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|Product:||Tamron SP AF 17-50mm F/2.8 XR Di II VC LD Aspherical [IF]|
Tamron SP AF 17-50mm f/2.8 VC XR Di ll LD - A fast aperture standard zoom with Vibration Compensation for Nikon or Canon APS-C sensor digital SLR cameras.
|A fast aperture standard zoom with Vibration Compensation for Nikon or Canon APS-C sensor digital SLR cameras.|
Tamron's 17-50mm f/2.8 is a compact standard zoom with vibration compensation which costs around £460. Those looking into alternative will also find the original version of the lens, which lack the VC feature, retailing for around £334.
Pretty much all the main manufacturers now offer lenses covering this range. Sigma's 18-50mm f/2.8 EX DC OS HSM, offer optical stabilisation and a silent focusing motor for a slightly more hefty price tag of around £595. Sigma also offer a non-stabilised version, which is considerably cheaper at £330. Tokina's 16-50mm f/2.8 doesn't have any stabilisation and costs around £600, but is a little wider at 16mm.
Canon's offering in this range is the EF-S 17-55mm f/2.8 IS USM, which offers image stabilisation and silent focusing for around £829. Nikon's equivalent offering is their AF-S 17-55mm f/2.8, which doesn't offer stabilisation of any kind, but is a true professional quality lens in terms of build. This extra build quality unfortunately comes at a price, as this lens costs around £1040 at the current time.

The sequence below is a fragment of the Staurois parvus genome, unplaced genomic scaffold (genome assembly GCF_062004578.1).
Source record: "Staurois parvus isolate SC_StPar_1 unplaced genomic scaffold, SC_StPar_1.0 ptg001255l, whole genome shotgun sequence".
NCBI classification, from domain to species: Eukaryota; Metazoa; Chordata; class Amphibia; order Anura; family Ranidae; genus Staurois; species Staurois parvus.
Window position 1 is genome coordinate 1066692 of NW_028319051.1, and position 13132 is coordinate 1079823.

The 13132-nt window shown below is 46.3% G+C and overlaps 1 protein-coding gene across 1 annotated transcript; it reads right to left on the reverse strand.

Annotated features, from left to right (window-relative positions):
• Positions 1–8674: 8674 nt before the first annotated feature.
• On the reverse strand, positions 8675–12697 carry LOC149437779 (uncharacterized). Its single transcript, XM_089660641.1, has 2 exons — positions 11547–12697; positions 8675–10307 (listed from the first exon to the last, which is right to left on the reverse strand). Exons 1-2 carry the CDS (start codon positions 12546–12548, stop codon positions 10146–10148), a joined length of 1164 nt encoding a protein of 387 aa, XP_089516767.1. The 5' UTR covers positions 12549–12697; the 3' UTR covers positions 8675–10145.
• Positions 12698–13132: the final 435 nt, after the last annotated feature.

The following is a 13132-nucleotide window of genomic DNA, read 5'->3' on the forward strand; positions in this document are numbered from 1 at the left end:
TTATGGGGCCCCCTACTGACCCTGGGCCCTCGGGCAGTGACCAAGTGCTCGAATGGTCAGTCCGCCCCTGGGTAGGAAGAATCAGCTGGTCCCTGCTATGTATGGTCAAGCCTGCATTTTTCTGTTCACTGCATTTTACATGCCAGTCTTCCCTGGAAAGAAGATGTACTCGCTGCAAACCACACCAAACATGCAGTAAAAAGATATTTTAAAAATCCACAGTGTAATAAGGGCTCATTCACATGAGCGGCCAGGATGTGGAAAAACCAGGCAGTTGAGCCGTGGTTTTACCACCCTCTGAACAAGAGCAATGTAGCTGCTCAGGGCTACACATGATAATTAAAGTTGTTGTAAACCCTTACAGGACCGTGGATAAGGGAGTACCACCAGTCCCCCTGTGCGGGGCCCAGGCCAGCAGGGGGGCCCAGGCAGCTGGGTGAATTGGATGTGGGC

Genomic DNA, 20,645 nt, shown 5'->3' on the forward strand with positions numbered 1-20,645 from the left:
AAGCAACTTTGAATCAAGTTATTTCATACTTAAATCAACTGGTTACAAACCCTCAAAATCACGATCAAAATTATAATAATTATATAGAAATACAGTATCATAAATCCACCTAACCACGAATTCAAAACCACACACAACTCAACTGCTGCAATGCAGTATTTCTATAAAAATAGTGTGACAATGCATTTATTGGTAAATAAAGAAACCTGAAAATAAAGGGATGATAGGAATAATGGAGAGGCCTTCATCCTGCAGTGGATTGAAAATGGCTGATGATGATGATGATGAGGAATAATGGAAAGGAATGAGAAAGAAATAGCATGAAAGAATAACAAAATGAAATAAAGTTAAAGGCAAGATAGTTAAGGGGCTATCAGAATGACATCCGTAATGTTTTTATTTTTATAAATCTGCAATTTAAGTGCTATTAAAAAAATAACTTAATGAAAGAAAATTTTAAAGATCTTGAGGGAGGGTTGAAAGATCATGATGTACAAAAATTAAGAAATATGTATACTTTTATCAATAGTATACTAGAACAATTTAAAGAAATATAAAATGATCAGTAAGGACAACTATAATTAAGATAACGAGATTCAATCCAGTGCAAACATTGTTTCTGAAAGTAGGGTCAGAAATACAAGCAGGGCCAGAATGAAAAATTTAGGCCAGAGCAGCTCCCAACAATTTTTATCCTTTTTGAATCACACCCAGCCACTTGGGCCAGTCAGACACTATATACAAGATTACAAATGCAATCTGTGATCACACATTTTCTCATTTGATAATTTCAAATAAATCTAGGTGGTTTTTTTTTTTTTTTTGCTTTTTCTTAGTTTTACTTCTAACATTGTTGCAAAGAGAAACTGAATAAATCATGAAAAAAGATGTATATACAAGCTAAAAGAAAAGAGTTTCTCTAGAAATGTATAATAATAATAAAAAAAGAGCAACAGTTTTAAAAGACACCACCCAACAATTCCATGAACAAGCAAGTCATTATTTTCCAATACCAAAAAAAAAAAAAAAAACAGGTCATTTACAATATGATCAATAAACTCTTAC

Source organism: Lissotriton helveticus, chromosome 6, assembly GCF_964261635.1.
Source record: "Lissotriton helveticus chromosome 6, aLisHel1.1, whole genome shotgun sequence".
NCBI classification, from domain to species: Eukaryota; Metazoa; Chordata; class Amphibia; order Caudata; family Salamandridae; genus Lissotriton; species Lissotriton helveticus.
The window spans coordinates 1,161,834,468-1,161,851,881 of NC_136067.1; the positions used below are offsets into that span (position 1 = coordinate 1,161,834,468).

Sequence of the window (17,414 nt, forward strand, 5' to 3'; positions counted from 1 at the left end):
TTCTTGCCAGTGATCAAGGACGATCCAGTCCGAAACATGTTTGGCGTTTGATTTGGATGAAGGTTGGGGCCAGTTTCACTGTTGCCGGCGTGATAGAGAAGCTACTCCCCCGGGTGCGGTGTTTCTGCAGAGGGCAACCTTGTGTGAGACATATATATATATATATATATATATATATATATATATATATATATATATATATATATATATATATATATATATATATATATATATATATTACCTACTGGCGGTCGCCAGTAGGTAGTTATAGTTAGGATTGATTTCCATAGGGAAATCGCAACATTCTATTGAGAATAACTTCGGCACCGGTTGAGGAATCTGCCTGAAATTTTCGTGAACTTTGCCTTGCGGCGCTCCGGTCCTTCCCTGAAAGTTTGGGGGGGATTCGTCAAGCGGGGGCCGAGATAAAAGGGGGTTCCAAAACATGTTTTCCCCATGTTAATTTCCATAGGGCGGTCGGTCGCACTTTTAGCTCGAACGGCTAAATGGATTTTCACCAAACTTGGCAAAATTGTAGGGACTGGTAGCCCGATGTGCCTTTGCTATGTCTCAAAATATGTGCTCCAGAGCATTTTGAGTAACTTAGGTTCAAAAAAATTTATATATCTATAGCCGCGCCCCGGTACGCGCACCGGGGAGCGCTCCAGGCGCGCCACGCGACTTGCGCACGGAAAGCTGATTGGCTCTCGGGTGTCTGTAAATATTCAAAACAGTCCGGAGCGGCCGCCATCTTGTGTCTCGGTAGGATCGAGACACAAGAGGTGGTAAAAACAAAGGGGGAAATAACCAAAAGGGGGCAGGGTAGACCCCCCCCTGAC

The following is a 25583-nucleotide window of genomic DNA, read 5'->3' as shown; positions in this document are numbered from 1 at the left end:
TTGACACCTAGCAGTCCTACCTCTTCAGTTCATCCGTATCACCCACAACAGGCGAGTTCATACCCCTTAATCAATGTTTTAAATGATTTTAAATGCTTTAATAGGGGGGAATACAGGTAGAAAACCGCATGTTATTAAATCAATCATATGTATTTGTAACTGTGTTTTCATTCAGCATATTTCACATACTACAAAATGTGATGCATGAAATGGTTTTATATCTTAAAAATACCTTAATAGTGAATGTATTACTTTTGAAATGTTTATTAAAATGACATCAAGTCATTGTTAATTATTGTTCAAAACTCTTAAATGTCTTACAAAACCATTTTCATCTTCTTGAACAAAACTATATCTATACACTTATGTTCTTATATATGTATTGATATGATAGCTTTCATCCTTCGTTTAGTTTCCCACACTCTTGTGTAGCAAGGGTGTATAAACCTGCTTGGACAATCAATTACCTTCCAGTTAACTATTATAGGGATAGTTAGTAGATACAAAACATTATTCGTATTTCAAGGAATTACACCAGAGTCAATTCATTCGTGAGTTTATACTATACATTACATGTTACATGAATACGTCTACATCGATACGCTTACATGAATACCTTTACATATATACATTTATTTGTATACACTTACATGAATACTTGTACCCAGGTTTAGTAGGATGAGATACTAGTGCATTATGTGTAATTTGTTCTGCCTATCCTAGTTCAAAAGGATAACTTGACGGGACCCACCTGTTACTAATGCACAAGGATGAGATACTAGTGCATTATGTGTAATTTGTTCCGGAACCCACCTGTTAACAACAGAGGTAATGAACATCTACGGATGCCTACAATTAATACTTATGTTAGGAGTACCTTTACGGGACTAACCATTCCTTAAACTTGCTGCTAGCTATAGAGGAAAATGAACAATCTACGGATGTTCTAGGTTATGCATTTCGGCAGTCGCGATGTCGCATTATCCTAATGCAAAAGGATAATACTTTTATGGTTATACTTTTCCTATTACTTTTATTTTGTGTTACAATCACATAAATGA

As you can see, this Tamron is the lowest-priced lens to offer a stabilisation system along with a constant f/2.8 aperture. Here Gary Wolstenholme will take a look at whether the lower price tag represents good value.
Tamron SP AF 17-50mm f/2.8 VC XR Di ll LD: Handling and features
For a lens with a constant aperture of f/2.8, the Tamron 17-50mm is quite compact and lightweight, especially when compared to manufacturer's own offerings. To accommodate the VC system, this lens is a little larger and heavier than the non-stabilised version, but not by much. High quality plastics are used for much of the lens barrel construction, which helps keep the weight down.
Focusing is powered by a built-in motor, which makes no claims to be a silent one. Despite this the focus action isn't overly loud, and is comparably quick, locking onto subjects with little delay.
A third of a turn zooms the lens from 17mm to 50mm. I found the mechanism smooth, with enough resistance to prevent zoom creep becoming an issue. A lock is provided to prevent the lens extending during transport, keeping the lens set at 17mm. A narrower focus ring is located ahead of the zoom control. There is no way to disengage this control, so it whizzes back and forth during autofocus. Care needs to be taken to ensure you don't catch your fingers on the ring during operation.
Overall I liked the way this Tamron lens balanced and handled on the Nikon D80 used for testing. I also tried the lens on a Nikon D300 and it felt just as at home on there as the smaller D80.
Tamron SP AF 17-50mm f/2.8 VC XR Di ll LD: Performance
This lens put in a very good performance during testing. Very good results are possible at all focal lengths. As with many lenses, this optic performs best at it's shortest focal length. Here at 17mm the centre resolution is already excellent at f/2.8. Stopping down improves the sharpness towards the corners down to f/5.6, where the quality is verging on excellent across the frame.